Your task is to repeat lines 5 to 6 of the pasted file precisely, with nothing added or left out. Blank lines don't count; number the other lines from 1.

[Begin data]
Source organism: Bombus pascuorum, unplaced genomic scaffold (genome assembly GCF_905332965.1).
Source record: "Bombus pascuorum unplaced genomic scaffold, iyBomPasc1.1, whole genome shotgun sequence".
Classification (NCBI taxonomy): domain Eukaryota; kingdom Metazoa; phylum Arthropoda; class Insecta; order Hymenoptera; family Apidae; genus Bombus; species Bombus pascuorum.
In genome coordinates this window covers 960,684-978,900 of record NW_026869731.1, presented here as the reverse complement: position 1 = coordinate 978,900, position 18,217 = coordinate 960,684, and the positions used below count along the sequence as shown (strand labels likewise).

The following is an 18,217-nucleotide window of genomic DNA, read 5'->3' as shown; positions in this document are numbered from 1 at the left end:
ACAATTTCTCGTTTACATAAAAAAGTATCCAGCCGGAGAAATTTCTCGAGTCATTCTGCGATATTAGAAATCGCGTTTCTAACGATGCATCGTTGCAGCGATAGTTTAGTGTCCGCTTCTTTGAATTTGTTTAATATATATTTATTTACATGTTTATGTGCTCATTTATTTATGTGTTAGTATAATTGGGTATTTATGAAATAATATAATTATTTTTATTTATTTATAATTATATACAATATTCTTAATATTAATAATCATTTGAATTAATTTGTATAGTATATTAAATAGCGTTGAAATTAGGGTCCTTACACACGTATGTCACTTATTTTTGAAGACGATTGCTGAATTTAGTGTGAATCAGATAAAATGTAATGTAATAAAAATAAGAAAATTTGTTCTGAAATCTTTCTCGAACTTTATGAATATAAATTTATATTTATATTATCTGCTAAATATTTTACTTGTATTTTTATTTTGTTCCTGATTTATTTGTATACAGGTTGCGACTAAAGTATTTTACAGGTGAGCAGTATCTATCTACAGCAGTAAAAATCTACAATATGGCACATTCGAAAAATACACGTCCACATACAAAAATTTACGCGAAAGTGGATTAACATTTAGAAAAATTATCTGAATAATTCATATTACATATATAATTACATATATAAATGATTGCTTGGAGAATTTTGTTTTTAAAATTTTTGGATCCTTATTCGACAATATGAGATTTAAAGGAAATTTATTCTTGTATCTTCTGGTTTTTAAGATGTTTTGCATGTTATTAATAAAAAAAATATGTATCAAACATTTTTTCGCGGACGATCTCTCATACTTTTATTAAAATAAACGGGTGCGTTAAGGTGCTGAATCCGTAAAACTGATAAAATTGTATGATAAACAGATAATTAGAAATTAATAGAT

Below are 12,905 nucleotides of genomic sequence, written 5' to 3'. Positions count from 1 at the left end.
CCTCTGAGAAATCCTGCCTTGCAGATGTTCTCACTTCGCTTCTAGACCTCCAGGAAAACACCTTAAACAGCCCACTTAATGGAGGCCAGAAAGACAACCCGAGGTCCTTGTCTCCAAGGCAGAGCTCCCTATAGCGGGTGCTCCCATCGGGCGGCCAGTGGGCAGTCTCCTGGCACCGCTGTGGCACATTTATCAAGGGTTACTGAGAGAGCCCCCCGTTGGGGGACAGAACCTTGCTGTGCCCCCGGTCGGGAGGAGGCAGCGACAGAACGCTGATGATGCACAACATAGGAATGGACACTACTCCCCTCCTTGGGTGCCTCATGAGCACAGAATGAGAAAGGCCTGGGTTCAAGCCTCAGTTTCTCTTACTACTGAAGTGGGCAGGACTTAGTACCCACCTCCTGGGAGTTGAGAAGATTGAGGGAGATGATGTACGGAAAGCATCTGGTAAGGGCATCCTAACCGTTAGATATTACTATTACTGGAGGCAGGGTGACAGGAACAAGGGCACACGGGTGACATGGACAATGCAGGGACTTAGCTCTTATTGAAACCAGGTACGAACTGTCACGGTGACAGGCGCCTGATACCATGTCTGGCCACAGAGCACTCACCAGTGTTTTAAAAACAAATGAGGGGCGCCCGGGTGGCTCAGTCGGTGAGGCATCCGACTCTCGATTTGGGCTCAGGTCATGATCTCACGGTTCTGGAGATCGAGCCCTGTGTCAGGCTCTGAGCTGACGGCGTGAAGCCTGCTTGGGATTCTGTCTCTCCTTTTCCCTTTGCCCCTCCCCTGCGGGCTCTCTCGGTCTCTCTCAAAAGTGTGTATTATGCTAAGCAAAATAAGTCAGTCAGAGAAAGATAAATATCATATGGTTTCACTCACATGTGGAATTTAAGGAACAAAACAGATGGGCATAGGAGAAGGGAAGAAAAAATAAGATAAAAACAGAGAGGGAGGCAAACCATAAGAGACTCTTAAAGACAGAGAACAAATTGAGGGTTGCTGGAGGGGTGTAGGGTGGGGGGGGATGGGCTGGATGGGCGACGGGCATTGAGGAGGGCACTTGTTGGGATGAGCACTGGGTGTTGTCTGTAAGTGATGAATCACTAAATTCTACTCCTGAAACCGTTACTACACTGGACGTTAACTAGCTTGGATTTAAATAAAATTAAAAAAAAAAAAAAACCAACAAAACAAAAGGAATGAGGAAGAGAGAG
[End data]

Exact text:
The following is an 18,217-nucleotide window of genomic DNA, read 5'->3' as shown; positions in this document are numbered from 1 at the left end:
ACAATTTCTCGTTTACATAAAAAAGTATCCAGCCGGAGAAATTTCTCGAGTCATTCTGCGATATTAGAAATCGCGTTTCTAACGATGCATCGTTGCAGCGATAGTTTAGTGTCCGCTTCTTTGAATTTGTTTAATATATATTTATTTACATGTTTATGTGCTCATTTATTTATGTGTTAGTATAATTGGGTATTTATGAAATAATATAATTATTTTTATTTATTTATAATTATATACAATATTCTTAATATTAATAATCATTTGAATTAATTTGTATAGTATATTAAATAGCGTTGAAATTAGGGTCCTTACACACGTATGTCACTTATTTTTGAAGACGATTGCTGAATTTAGTGTGAATCAGATAAAATGTAATGTAATAAAAATAAGAAAATTTGTTCTGAAATCTTTCTCGAACTTTATGAATATAAATTTATATTTATATTATCTGCTAAATATTTTACTTGTATTTTTATTTTGTTCCTGATTTATTTGTATACAGGTTGCGACTAAAGTATTTTACAGGTGAGCAGTATCTATCTACAGCAGTAAAAATCTACAATATGGCACATTCGAAAAATACACGTCCACATACAAAAATTTACGCGAAAGTGGATTAACATTTAGAAAAATTATCTGAATAATTCATATTACATATATAATTACATATATAAATGATTGCTTGGAGAATTTTGTTTTTAAAATTTTTGGATCCTTATTCGACAATATGAGATTTAAAGGAAATTTATTCTTGTATCTTCTGGTTTTTAAGATGTTTTGCATGTTATTAATAAAAAAAATATGTATCAAACATTTTTTCGCGGACGATCTCTCATACTTTTATTAAAATAAACGGGTGCGTTAAGGTGCTGAATCCGTAAAACTGATAAAATTGTATGATAAACAGATAATTAGAAATTAATAGAT